Start with the Best Ingredients

23 Aug

Two hours and twelve minutes into preparing Roasted Chicken Stock, and I’ve already nearly choked to death. I have a long, embarrassing history with surprise gobs of food lodging themselves somewhere along the platinum highway that is my esophagus (Frosted Mini Wheats, hot dogs, baguette, chicken breast, peanuts, olives, cashew chicken, a cupcake, and once, in college and baked out of my mind, a Dorito slathered in canned bean dip). Today it was a carrot. I was shocked. Alan was indifferent. The chicken stock was simmering.

I will consider my survival proof of success of this project.

Welcome to Learning to Stir! We’re two Chicago foodies, faced with the prospect of another interminable and frozen winter trapped inside our Lakeview loft, who have decided to exercise our culinary triceps. We have a fully-outfitted kitchen, a city full of shopping options, a cookbook, a bitchy cat, and iPad, a secure wireless connection, and a dream: to prepare every single recipe in the pages of Barbara Lynch’s Stir. I’m Jay. He’s Alan. She’s a James Beard award-winning chef who embodies the American Dream. She grew up hardscrabble in Boston, stole a bus once, and stumbled into her success using her brain, her heart, and her skills.

She’s kind of a badass, a trait that is not lost on us. Barbara Lynch never went to cooking school, but instead got “hooked on the sense of wonder and accomplishment that (she) felt after creating something delicious”, something Alan and I share with her. She’s a rule breaker, a survivor, and  has really beautiful skin – a natural choice.

The book is a gorgeous and hefty 355 pages, from small bites to wild boar salami, handmade ricotta to desserts. We’re going to make them all. Alan will be cleaning any and all meats. I’m going to do my best to not asphyxiate. We’re talking modern Italian cooking, peppered with techniques from lots of other world food traditions. This ain’t no red sauce joint. This is serious.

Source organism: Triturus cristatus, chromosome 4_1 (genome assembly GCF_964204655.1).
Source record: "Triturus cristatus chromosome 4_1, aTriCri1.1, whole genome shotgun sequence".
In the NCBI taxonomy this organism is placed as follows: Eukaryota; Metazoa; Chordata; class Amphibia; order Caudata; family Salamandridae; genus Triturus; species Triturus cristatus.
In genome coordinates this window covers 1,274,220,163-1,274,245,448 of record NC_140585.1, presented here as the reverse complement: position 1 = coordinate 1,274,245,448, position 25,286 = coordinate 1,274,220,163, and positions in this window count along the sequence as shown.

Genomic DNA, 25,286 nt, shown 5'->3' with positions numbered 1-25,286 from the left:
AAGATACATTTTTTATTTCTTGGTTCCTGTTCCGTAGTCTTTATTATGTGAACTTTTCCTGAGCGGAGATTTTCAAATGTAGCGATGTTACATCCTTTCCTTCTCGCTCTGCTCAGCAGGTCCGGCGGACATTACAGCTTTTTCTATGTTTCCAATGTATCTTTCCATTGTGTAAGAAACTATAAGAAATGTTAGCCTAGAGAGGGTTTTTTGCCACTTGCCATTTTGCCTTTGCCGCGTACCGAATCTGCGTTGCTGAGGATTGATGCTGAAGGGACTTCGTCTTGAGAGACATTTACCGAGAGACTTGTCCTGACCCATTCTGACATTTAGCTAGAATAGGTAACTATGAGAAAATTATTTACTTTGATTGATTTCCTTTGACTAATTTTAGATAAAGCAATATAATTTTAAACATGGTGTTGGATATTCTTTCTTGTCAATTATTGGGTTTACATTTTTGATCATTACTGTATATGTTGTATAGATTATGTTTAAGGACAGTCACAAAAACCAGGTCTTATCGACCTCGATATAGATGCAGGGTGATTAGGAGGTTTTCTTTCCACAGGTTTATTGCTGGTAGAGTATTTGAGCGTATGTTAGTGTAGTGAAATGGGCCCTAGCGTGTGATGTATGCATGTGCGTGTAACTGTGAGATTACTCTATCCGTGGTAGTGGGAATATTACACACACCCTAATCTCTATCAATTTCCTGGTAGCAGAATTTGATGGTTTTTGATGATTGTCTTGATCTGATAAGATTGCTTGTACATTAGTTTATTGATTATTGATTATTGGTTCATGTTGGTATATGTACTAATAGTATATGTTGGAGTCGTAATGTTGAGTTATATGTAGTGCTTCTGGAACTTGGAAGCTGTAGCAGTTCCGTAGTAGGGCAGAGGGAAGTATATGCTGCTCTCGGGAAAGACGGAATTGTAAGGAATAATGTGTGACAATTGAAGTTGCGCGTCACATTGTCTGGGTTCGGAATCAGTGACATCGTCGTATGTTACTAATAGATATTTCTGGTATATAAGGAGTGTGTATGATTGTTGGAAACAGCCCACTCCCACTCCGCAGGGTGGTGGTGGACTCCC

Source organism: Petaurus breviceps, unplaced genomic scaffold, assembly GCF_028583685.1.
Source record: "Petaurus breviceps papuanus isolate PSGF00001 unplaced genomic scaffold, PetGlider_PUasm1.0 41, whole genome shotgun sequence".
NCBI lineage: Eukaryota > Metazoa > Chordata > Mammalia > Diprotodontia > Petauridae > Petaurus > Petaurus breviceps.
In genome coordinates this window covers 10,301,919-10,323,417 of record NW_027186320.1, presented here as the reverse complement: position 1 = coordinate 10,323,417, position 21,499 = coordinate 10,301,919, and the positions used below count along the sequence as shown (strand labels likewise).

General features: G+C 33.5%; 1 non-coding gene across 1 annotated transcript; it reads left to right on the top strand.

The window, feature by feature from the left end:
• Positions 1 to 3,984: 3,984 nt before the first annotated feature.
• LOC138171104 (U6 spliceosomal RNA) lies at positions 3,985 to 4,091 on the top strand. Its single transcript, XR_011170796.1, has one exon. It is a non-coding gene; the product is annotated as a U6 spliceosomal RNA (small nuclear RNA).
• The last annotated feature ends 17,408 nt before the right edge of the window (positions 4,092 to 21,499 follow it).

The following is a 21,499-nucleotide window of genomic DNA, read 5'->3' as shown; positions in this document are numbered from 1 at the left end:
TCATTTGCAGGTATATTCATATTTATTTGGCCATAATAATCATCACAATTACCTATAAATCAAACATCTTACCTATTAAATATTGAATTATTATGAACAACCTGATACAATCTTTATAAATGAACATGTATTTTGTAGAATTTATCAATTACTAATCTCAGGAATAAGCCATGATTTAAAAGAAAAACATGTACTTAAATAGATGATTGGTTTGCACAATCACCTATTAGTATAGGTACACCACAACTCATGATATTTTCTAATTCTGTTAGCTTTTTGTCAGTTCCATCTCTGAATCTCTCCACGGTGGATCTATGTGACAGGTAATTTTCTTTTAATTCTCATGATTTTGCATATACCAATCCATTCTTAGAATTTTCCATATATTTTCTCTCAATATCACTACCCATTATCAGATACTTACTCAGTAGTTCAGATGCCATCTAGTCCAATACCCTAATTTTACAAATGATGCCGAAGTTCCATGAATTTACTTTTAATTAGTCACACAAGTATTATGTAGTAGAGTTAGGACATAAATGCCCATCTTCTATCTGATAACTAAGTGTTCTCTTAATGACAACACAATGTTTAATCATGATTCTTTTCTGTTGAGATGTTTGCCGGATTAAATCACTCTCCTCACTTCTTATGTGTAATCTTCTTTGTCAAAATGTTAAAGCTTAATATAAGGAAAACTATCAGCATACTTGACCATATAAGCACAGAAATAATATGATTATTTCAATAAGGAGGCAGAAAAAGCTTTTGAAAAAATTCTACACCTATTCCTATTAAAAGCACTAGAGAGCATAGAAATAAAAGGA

A few points:

1. The fabulous Barbara Lynch is the owner and creator of every recipe we will detail in this blog. We’re not going to include full recipes, because, hello, buy the book.

2. Ms. Lynch is not affiliated or aware of this blog, but, with luck, she just might change that.

3. There will be cursing. Lots of cursing. Get used to it, dammit.

4. Alan and I are both full-time professionals, so no promises can be made in regard to deadlines or regularity of blog posts. You should probably just come back every day and tell your friends to follow suit (gogo analytics!)

5. If you want to snatch any of our quirky one-liners or our original photography, just let us know. You’ll flatter us and I’ll probably make a Facebook status update about how cool that is.

6. Both of us will be updating this blog, and it should be pretty easy to differentiate between our voices. We’ll be sure to sign our posts so as to avoid confusion, and so later we can tally our fans and annoy each other with the numbers.

7. We’re on Twitter. Follow us!

8. A grateful and ethusiatic thank you is due to those cooking blog pioneers that came before us: Julie Powell of Julie and Julia, Carol Blymire of Alinea at Home and French Laundry at Home, and the many, many others who have undertaken this kind of challenge and loved to tell the tale.

So, that’s us in a nutshell. You’ll learn more about us – the good, the bad, the poorly seasoned – as the weeks sizzle by. The Roasted Chicken Stock is almost done, and I should probably put on pants and go find us dinner. Check back for our rundown on this very first recipe we’ve prepared from Stir, brought to you by Alan. Thank you for popping in!